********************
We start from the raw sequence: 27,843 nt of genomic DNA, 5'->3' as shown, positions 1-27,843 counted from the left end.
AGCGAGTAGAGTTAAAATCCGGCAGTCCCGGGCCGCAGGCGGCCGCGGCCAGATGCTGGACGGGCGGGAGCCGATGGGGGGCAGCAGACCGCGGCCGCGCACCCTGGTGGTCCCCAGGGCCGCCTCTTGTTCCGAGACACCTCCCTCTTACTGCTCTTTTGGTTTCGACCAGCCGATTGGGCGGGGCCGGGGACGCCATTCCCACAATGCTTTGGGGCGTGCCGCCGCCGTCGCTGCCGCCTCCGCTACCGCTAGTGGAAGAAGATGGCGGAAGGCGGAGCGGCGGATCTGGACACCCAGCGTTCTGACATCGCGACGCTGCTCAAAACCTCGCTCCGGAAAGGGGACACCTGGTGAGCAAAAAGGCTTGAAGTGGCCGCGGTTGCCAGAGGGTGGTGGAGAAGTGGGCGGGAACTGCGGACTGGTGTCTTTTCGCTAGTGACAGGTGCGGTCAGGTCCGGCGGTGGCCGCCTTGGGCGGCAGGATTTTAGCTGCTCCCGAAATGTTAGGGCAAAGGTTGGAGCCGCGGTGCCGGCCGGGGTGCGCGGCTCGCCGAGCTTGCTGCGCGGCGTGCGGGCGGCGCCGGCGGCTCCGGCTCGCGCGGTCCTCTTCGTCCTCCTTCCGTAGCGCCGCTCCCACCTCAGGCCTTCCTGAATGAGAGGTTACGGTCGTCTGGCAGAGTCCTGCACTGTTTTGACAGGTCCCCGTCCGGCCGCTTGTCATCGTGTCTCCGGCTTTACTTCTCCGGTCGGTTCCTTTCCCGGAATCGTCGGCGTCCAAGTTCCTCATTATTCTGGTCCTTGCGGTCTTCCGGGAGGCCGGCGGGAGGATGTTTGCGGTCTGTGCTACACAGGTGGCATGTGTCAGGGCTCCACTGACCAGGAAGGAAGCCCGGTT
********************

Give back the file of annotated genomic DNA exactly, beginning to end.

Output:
We start from the raw sequence: 27,843 nt of genomic DNA, 5'->3' as shown, positions 1-27,843 counted from the left end.
AGCGAGTAGAGTTAAAATCCGGCAGTCCCGGGCCGCAGGCGGCCGCGGCCAGATGCTGGACGGGCGGGAGCCGATGGGGGGCAGCAGACCGCGGCCGCGCACCCTGGTGGTCCCCAGGGCCGCCTCTTGTTCCGAGACACCTCCCTCTTACTGCTCTTTTGGTTTCGACCAGCCGATTGGGCGGGGCCGGGGACGCCATTCCCACAATGCTTTGGGGCGTGCCGCCGCCGTCGCTGCCGCCTCCGCTACCGCTAGTGGAAGAAGATGGCGGAAGGCGGAGCGGCGGATCTGGACACCCAGCGTTCTGACATCGCGACGCTGCTCAAAACCTCGCTCCGGAAAGGGGACACCTGGTGAGCAAAAAGGCTTGAAGTGGCCGCGGTTGCCAGAGGGTGGTGGAGAAGTGGGCGGGAACTGCGGACTGGTGTCTTTTCGCTAGTGACAGGTGCGGTCAGGTCCGGCGGTGGCCGCCTTGGGCGGCAGGATTTTAGCTGCTCCCGAAATGTTAGGGCAAAGGTTGGAGCCGCGGTGCCGGCCGGGGTGCGCGGCTCGCCGAGCTTGCTGCGCGGCGTGCGGGCGGCGCCGGCGGCTCCGGCTCGCGCGGTCCTCTTCGTCCTCCTTCCGTAGCGCCGCTCCCACCTCAGGCCTTCCTGAATGAGAGGTTACGGTCGTCTGGCAGAGTCCTGCACTGTTTTGACAGGTCCCCGTCCGGCCGCTTGTCATCGTGTCTCCGGCTTTACTTCTCCGGTCGGTTCCTTTCCCGGAATCGTCGGCGTCCAAGTTCCTCATTATTCTGGTCCTTGCGGTCTTCCGGGAGGCCGGCGGGAGGATGTTTGCGGTCTGTGCTACACAGGTGGCATGTGTCAGGGCTCCACTGACCAGGAAGGAAGCCCGGTT